For those who've been following Big Sean's budding, quip-filled career, his 2010 mixtape's title seems to truly be an affirmation, not aspiration. He holds up under the spotlight's glow, recruiting Drake, Bun B. and Tyga for appearances. Get your lyrical fix.
Unfortunately, 2010 didn't deliver the long-awaited follow-up to Young Jeezy's 2008 masterpiece, The Recession. But this Don Cannon-hosted mixtape helped quench fans' hunger for unadulterated trap rap, birthing the hard-hitting "Lose My Mind" with Plies.'
This year's best Christmas gift didn't come packaged in cruddy wrapping paper. Instead, it was the Dec. 24 release of Rick Ross' second mixtape (featuring Wiz Khalifa, Ludacris, T.I. and more), which piggybacked on his 2010 ubiquity with another heaping of street swagger fit for a Bawse.
Pittsburgh teen Mac Miller turned his high living, carefree bars into a career in 2010 with K.I.D.S. (an acronym for “Kicking Incredibly Dope Shit”). Lighthearted subject matter—“I’m Justin Beiber meets Jadakiss" (“Get Em Up”)—and a sharp '90s inspired flow pushed the 18-year-old’s mixtape onto iPods worldwide this year. It's the perfect soundtrack for the forever young set.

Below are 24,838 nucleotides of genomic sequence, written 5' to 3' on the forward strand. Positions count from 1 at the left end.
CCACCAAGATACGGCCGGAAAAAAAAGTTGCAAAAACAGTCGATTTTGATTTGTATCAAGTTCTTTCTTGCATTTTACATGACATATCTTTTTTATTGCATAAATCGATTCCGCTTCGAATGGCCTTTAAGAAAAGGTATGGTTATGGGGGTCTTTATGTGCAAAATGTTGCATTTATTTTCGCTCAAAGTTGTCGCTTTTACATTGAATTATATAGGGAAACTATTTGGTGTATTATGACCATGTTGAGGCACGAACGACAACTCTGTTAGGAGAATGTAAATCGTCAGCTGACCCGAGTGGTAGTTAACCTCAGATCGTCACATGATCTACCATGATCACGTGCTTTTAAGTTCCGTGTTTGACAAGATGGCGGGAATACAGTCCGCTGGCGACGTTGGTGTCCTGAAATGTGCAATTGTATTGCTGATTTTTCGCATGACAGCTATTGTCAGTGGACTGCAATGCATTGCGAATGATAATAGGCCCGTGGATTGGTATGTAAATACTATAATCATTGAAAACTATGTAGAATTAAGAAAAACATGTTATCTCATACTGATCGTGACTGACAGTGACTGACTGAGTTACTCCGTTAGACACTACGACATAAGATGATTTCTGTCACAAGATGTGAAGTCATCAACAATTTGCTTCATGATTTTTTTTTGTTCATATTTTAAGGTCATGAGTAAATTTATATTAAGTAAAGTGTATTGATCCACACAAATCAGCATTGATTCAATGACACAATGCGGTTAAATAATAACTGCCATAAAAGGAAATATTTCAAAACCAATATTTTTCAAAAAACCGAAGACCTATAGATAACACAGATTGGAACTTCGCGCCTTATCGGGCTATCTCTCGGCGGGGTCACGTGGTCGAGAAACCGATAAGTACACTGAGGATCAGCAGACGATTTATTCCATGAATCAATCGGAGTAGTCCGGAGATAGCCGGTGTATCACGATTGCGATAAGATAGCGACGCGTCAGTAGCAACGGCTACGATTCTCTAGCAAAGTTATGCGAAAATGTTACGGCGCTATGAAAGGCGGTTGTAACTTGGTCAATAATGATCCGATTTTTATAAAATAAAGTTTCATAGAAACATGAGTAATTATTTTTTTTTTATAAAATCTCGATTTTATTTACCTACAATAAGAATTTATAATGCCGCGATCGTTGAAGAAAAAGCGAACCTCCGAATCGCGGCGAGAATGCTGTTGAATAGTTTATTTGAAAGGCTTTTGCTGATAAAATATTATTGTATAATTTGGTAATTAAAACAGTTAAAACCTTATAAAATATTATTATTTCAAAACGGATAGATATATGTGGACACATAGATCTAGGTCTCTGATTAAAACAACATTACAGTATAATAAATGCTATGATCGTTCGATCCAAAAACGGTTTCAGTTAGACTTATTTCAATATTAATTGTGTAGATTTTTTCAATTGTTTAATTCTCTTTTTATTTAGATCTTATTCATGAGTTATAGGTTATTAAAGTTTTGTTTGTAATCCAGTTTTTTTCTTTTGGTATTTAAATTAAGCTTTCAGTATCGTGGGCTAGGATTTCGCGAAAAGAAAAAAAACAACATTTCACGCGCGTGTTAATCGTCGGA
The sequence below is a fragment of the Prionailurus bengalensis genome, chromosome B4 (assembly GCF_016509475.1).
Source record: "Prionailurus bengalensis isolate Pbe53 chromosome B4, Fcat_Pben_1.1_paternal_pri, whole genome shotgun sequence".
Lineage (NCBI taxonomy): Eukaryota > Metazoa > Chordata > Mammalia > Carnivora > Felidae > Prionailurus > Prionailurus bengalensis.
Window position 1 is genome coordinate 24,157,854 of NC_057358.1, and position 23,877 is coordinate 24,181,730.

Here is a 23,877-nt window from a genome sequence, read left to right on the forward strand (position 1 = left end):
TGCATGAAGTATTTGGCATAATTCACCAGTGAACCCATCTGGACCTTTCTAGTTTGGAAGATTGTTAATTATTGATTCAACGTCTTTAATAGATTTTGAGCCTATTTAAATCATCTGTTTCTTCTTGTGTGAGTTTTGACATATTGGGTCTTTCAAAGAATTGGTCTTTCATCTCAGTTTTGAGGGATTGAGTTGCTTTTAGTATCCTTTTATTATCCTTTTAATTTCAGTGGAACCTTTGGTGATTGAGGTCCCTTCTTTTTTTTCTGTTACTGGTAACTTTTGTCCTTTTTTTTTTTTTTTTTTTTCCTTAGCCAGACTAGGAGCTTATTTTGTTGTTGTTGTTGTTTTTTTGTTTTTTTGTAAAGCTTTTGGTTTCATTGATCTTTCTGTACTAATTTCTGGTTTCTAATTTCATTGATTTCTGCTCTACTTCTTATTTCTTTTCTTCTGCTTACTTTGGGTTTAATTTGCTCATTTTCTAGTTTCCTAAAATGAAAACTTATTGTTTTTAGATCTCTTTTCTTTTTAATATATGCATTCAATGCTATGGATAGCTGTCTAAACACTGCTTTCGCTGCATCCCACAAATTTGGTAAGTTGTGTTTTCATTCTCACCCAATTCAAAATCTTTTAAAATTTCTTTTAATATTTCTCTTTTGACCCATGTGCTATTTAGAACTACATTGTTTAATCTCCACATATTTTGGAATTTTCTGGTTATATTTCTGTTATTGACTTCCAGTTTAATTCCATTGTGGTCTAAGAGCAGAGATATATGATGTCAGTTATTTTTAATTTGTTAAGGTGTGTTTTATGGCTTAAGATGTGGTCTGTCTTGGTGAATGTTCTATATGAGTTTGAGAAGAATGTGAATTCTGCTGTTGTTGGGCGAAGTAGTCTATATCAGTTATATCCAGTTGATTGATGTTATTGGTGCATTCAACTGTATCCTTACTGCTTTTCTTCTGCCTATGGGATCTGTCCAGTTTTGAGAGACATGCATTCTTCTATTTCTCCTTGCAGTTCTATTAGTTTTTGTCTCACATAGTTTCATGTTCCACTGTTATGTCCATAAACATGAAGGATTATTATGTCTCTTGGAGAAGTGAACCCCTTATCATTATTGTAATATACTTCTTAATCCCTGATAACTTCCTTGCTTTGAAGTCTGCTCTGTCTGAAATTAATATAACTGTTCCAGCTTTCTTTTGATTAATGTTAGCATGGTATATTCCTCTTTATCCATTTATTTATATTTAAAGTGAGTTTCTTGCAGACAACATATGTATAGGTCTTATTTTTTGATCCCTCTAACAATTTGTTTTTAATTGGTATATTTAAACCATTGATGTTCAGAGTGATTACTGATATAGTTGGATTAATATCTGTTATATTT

The Internets anticipation hit a fever pitch when Cole tweeted that he'd be releasing a final mixtape before his debut LP. And the lyrical force from North Carolina delivered, going line-for-line with the likes of Drake ("In The Morning"), Wale ("You Got Me") and Kanye West ("Looking For Trouble," one of the best and most brash verses of the year). It's scary how much J.Cole's lyricism has spiked since The Warm Up, and if superior tracks like "Premeditated Murder" and "Love Me Not" are any indication of what's to come from Cole's debut, it's lights out for rival rappers.